As the Chicago Bulls and Boston Celtics battled in another epic overtime contest, I began to wonder. Is this the best seven game series this decade?
There have been 65 series that have gone the full seven games since the turn of the millennium. By their very nature, a seven game series is spellbinding, but here are the very best of the best during that period. Enjoy!
This series wasn't only great because of the unprecedented comeback by the Red Sox (or historic collapse by the Yankees depending on your perspective), it was also a series with four games decided by three runs or less, and two games that went into extra innings.
On the precipice of being swept, trailing in the ninth inning, the Red Sox battled back, tying the game on Bill Mueller's RBI single. In the 12th, David Ortiz hit a walk off grand slam to put the Red Sox into the win column for the series.
The Red Sox would go on to become the first baseball team to win a seven game series after trailing 3-0, winning game five in thrilling fashion in 14 innings, and winning game seven by a decisive 10-3 score.
From 1987 through 2004, only five teams won NBA championships (Lakers, Pistons, Bulls, Rockets, and Spurs). The 2005 Finals matched two of these franchises, who also happened to be the past two champions.
The first four games were won decisively by the home teams. Game five made the series interesting.
Robert Horry hit the game winning shot—one of many in his NBA career. The Spurs went on to win the championship—the only final to go the full seven games so far this decade.
The 2002 NHL Western Conference finals were a culmination of perhaps the greatest rivalry in the league, stemming back to 1997.
With three overtime games, and none of the first six games decided by more than two goals, this was a closely contested series.
Unfortunately, game seven was a Red Wing blowout, a 7-0 victory that propelled Detroit to a Stanley Cup championship.
While the 2004 series between these two hated rivals will be remembered for the historic comeback, this series should be recalled as a series where every single contest was close.
Game three was especially memorable as Clemens started for the Yankees, in his former home of Fenway Park. Clemens' inside pitch to Manny Ramirez sparked Ramirez to make his way to the mound, and Don Zimmer to make his way off the Yankee's bench.
Zimmer was met by Pedro Martinez, and the confrontation resulted in one of the most memorable take downs, this side of Nolan Ryan.
Clemens again opposed Pedro Martinez in game seven, although neither figured in the decision. Jason Giambi homered twice for the Yankees, but Aaron Boone was the hero. His home run in the bottom of the eleventh sent the Yankees to the World Series. They haven't been back since.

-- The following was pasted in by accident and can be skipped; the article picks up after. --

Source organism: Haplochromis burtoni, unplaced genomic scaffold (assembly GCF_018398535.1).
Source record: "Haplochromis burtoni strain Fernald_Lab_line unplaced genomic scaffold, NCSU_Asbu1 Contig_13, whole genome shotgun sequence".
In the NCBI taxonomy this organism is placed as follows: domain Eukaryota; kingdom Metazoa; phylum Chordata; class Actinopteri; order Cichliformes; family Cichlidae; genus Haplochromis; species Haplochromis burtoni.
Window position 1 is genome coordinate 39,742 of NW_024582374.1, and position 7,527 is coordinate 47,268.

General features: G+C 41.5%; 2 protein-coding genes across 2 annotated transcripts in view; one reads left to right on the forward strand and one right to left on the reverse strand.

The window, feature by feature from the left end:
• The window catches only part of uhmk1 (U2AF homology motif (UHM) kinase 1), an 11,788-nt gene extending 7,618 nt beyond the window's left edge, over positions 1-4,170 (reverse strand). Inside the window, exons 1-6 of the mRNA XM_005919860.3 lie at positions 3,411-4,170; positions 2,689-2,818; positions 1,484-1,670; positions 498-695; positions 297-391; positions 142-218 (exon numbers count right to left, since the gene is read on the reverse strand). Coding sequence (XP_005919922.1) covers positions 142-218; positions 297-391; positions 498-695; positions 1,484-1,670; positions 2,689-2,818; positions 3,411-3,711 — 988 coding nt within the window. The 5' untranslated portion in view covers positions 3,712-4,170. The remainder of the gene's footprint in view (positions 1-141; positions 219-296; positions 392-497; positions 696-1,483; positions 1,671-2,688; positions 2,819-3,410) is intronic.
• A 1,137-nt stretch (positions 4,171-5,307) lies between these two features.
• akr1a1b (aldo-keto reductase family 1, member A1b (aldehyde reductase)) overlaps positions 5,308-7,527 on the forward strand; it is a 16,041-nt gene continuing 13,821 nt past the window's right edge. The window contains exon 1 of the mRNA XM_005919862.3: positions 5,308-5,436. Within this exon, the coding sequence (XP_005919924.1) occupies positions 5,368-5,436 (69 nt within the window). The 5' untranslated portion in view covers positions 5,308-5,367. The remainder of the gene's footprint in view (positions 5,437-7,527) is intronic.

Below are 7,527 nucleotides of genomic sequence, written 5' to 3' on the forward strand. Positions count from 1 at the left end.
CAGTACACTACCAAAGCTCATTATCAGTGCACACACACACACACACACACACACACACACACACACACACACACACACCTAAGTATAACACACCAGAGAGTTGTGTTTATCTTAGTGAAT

The series began pedestrian enough, with the combatants splitting the first two games. By game four, things got interesting, and Robert Horry was heroic.
Horry's shot as time expired tied the series at two a piece. Game five has similar drama with the King's Mike Bibby playing the role of hero and last second shot maker.
The Lakers would go on to take game six, and then game seven in overtime. The final game cemented this series' place in history.
The series would add some infamy to its fame, when Tim Donaghy alleged that game six was fixed by referees trying to help the NBA garner ratings.
Like many great series, this one started slow, with each of the first three games decided by three goals.
Game four was a defensive stalemate with the exception of an early goal by Stanley Cup MVP, Brad Richards.
Game five went into overtime, and game six went to double overtime, setting up the decisive game seven.
The final game was led by the Lightning most of the way until Calgary tallied to make the game close, but in the end Lord Stanley's Cup landed in Florida for the first time.
Only three other NHL series, that have gone the full seven games this decade, have had as many games decided by one goal (five) as this match-up in 2006.
Included in those five games, are two overtime games. I don't know about you, but playoff overtime, to me, is perhaps the best thing in sports. It's as sudden as sudden death can be.
In the end, the Hurricanes would move on to another seven game duel, where they would be victorious in winning the Stanley Cup.
In the days that followed the tragedies of Sept. 11, sports, baseball specifically, became an escape for many Americans.
I found myself becoming a short-term Yankees fan, sympathetically rooting for the Big Apple to prevail. Those emotions, combined with an objective look at the closeness of the games of this series, places it at No. 3 on this list.
The series featured four games decided by one run, and two extra inning matches. Game seven was won when the Diamondbacks scored twice in the bottom of the ninth, capped by Lis Gonzalez's bloop hit to plate diminutive Craig Counsell.
Randy Johnson got the win, pitching in relief, to split the MVP award with game seven starter Curt Schilling.
With three games that came down to the final possession, and another two that went overtime, this is the second closest seven game series of the decade.
There's nothing more you can ask for from a series than to have this many games be as close as these...or is there?
That's right. This series is already the best of the decade for the three major sports that play seven game playoff series. No matter what happens on Saturday, this is the closest series we've seen in at least a decade.
Four games have gone one or more overtimes, and five of the first six have been decided by three points or less.
That makes it the best on paper, but for anyone who has watched this series, you know the experience has been even greater. Clutch shots, terrible plays, great offense, poor officiating, and stitches.
The series has had it all. And there's still one game left. Saturday night tune in for the best seven game series of the decade.